Down to the Last Drop

Wasting Water Endangers Texas’ Rivers, Fish and Wildlife
Released by: Environment Texas Research and Policy Center

Excessive water withdrawals threaten many of Texas’ most important and beloved rivers. Rivers are a central element of our natural heritage, but wasteful water use is harming wildlife, economically important estuaries, and the basic well-being of our communities.

Major water users waste billions of gallons each year, even though we have the technology and know-how to use water more efficiently. Unfortunately, the state’s proposed plan for satisfying future water demand favors increased water withdrawals that will further harm our rivers. In many cases, the state has given permission for more water to be withdrawn from rivers than is actually available.

To keep water in our rivers—where it supports wildlife and recreation—Texas should prioritize using water wisely. The five rivers highlighted in this report illustrate the harm to wildlife and ecosystems from water withdrawals. Some rivers have already been devastated by wasteful water use; others are under threat from new water projects that would withdraw more water or fundamentally change the river. Water conservation and efficiency can help protect Texas’ rivers.

Wasteful water use occurs across Texas and throughout the economy, imperiling Texas’ water supply.

  • Agricultural, municipal and industrial water consumers withdraw more water from rivers and aquifers than is necessary to irrigate crops, maintain landscaping, and produce electricity. At least 500 billion gallons of water are wasted each year, enough to meet the municipal water needs of 9 million Texans.
  • In the past three years, drought has magnified the impacts of wasteful water use. Lack of rain, coupled with withdrawals, has caused river levels to drop.

Demand for river water is projected to increase in the coming decades.

  • Demand for water is expected to rise as Texas adds 21 million residents by 2060. The Texas Water Development Board anticipates that 51 percent of new water supplies will have to come from rivers and streams as the state’s aquifers are increasingly depleted.
  • To capture new surface water supplies, the Water Development Board proposes building 26 new reservoirs and constructing new pipelines to tap into existing reservoirs.

Excessive water withdrawals harm rivers by limiting habitat along riverbanks, lowering water quality, and depriving coastal estuaries of the freshwater they need to maintain healthy ecosystems. Rivers across Texas are already suffering from these problems, yet the state is considering new proposals to withdraw more water from rivers.

  • Water withdrawals from the Guadalupe River have led to the deaths of 23 birds in the world’s only remaining flock of migrating whooping cranes. Despite flows that are already inadequate, the 2012 water plan includes proposals for more diversions from the river.
  • Water withdrawals from the Rio Grande for irrigation and municipal use cause the river to run dry in places. Undiluted pollution and high salinity have created conditions unsuitable for native fish. Though it would seem that the river has no more water to offer, the International Boundary and Water Commission estimates that municipal and industrial withdrawals will increase in the coming years.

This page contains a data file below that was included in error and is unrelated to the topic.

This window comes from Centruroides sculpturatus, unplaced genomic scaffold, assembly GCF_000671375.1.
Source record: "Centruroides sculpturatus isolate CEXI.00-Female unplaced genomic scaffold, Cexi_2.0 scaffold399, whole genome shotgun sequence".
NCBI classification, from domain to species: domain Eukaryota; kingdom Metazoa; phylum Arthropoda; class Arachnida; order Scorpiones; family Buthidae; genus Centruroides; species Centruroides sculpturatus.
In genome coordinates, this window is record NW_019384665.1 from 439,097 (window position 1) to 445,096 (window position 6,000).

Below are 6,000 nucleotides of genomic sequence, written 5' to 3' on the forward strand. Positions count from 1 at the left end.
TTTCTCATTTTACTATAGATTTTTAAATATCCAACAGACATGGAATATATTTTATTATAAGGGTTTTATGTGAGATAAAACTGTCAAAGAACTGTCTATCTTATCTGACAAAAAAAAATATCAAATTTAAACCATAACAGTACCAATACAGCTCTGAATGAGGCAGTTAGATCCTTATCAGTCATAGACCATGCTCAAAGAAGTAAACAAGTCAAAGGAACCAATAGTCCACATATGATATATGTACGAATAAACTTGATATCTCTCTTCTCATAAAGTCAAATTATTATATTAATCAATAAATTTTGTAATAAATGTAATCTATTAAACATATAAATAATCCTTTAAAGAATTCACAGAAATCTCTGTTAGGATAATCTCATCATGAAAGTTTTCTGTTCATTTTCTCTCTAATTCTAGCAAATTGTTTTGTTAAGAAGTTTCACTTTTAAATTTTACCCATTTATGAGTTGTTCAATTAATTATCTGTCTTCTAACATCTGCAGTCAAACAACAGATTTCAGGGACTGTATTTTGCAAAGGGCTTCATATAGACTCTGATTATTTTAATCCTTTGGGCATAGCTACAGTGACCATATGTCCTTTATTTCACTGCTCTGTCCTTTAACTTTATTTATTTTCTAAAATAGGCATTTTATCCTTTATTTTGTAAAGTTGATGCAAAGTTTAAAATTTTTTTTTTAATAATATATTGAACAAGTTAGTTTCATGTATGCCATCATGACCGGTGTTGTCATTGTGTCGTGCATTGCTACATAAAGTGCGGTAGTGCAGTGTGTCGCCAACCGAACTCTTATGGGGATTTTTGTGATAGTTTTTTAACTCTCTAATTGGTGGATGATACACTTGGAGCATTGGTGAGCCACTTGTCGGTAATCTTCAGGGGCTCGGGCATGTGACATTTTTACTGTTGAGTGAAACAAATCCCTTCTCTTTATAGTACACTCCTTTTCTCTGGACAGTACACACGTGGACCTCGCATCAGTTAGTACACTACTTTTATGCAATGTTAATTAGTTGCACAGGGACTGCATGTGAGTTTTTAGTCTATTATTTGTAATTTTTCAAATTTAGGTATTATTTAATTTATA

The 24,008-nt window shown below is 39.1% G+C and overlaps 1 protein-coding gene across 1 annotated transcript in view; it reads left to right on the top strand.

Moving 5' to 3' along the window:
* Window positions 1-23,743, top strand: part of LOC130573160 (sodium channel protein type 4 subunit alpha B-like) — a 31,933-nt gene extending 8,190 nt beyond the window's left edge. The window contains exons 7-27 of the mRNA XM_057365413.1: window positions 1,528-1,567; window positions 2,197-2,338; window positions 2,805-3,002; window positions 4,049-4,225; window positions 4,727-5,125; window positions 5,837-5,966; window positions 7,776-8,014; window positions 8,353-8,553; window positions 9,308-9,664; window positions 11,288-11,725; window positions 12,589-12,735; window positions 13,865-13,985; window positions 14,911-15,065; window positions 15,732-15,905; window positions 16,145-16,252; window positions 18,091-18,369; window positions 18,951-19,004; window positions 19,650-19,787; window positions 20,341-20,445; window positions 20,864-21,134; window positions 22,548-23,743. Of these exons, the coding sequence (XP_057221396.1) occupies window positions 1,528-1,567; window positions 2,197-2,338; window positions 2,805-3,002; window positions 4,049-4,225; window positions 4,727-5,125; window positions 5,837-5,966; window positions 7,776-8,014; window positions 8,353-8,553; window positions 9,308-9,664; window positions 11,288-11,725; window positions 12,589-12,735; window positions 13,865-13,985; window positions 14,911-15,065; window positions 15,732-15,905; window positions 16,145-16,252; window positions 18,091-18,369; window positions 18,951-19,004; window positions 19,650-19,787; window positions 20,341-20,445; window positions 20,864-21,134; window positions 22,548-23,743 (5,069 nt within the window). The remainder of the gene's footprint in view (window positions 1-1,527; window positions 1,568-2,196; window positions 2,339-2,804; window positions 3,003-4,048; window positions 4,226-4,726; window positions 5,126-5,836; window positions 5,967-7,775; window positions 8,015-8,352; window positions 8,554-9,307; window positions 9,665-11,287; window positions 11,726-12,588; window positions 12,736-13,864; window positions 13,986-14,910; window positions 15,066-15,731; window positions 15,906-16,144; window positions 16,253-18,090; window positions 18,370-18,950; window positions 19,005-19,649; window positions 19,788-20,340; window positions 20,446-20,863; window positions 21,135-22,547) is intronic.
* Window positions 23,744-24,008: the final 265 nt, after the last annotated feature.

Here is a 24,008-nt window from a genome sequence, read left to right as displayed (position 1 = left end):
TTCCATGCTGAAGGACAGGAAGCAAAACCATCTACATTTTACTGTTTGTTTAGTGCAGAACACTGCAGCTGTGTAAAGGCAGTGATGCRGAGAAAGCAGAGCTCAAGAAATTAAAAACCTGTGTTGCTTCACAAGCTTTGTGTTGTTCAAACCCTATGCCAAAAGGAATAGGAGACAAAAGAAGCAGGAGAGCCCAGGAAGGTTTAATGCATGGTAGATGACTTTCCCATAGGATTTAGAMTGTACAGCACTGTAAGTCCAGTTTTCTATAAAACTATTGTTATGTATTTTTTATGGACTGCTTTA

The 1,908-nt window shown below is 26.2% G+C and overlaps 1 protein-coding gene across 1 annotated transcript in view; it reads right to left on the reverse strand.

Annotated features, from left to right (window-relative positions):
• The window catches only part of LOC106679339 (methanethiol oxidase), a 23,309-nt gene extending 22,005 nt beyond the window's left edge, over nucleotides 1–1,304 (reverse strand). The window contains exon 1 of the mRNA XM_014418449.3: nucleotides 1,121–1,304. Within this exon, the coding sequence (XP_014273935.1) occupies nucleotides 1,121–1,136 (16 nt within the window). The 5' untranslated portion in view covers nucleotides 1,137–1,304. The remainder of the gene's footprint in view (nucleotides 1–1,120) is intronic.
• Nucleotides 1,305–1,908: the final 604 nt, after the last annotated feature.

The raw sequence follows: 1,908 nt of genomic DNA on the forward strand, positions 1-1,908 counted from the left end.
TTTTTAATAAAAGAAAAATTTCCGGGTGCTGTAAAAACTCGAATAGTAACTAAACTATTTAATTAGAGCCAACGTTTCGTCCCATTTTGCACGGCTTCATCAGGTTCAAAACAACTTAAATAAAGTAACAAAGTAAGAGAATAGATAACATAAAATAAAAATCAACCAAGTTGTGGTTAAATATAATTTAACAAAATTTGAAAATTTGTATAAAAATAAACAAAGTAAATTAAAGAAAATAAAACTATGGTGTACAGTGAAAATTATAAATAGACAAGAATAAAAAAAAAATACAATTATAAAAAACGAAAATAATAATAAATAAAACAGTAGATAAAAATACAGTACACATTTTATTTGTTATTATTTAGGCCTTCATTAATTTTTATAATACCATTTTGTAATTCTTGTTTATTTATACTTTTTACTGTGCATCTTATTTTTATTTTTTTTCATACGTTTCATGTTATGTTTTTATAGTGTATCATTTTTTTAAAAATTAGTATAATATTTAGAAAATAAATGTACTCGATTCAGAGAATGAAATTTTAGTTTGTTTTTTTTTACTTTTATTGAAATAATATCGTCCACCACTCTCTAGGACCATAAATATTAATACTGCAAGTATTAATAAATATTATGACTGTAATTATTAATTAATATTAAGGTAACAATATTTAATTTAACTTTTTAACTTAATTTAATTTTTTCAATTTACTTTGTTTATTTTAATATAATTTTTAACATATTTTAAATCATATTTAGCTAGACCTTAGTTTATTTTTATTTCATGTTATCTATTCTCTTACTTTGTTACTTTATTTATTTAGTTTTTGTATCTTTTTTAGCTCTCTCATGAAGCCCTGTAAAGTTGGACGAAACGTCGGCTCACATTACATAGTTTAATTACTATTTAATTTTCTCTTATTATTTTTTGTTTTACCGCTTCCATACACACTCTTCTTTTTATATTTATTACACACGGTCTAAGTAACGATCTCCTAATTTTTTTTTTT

• Poor management and overuse cause the San Saba River, a tributary of the Colorado River, to go dry for up to five months each year. Wild pecan trees growing on the banks have died, and the rare Texas pimpleback freshwater mussel is at risk.
  • The Trinity River provides half of the freshwater in Galveston Bay, which supports an economically important oyster fishery. Dredging and industrial activity have made the bay vulnerable by increasing salinity levels. Adequate flows from the Trinity River are essential to protecting the bay, but the Houston region has proposed withdrawing more water from the river.
  • The Sulphur River has not been damaged by water withdrawals but is threatened by a proposal to create the Marvin Nichols Reservoir to meet growing demand for water from the Dallas-Fort Worth region. Building the reservoir would inundate the river basin upstream from the dam and alter downstream ecosystems.

Investing in water efficiency and conservation measures will help protect Texas’ rivers and is a better choice for meeting the state’s water needs than building new reservoirs and adding pipelines to transfer water to distant consumers.

Texas should prioritize water conservation above increasing supply. The state of Texas should prioritize efficiency improvements over the construction of new reservoirs or pipelines. In turn, regional water authorities should reevaluate their options for meeting projected increases in demand to maximize the use of efficiency measures.

In addition, the state should:

  • Establish environmental flows as an official category of water use. The water planning process should include environmental flows as a water need that must be satisfied, on par with other categories of use. In the Guadalupe River, for example, water to support the whooping crane population must be treated as essential component of the region’s water needs.
  • Provide adequate funding for water conservation programs. Recent voter approval of using money from the “rainy day fund” to implement the state water plan and to jumpstart investments in efficiency programs is a strong first step. Half of the funding from the newly created State Water Implementation Fund for Texas should be used for efficiency and conservation improvements. In addition, Texas should use a portion of the fines paid by BP for the Deepwater Horizon oil spill for estuary restoration and to purchase water rights to ensure adequate freshwater flows.
  • Improve knowledge of water use and identify savings opportunities through research and data collection.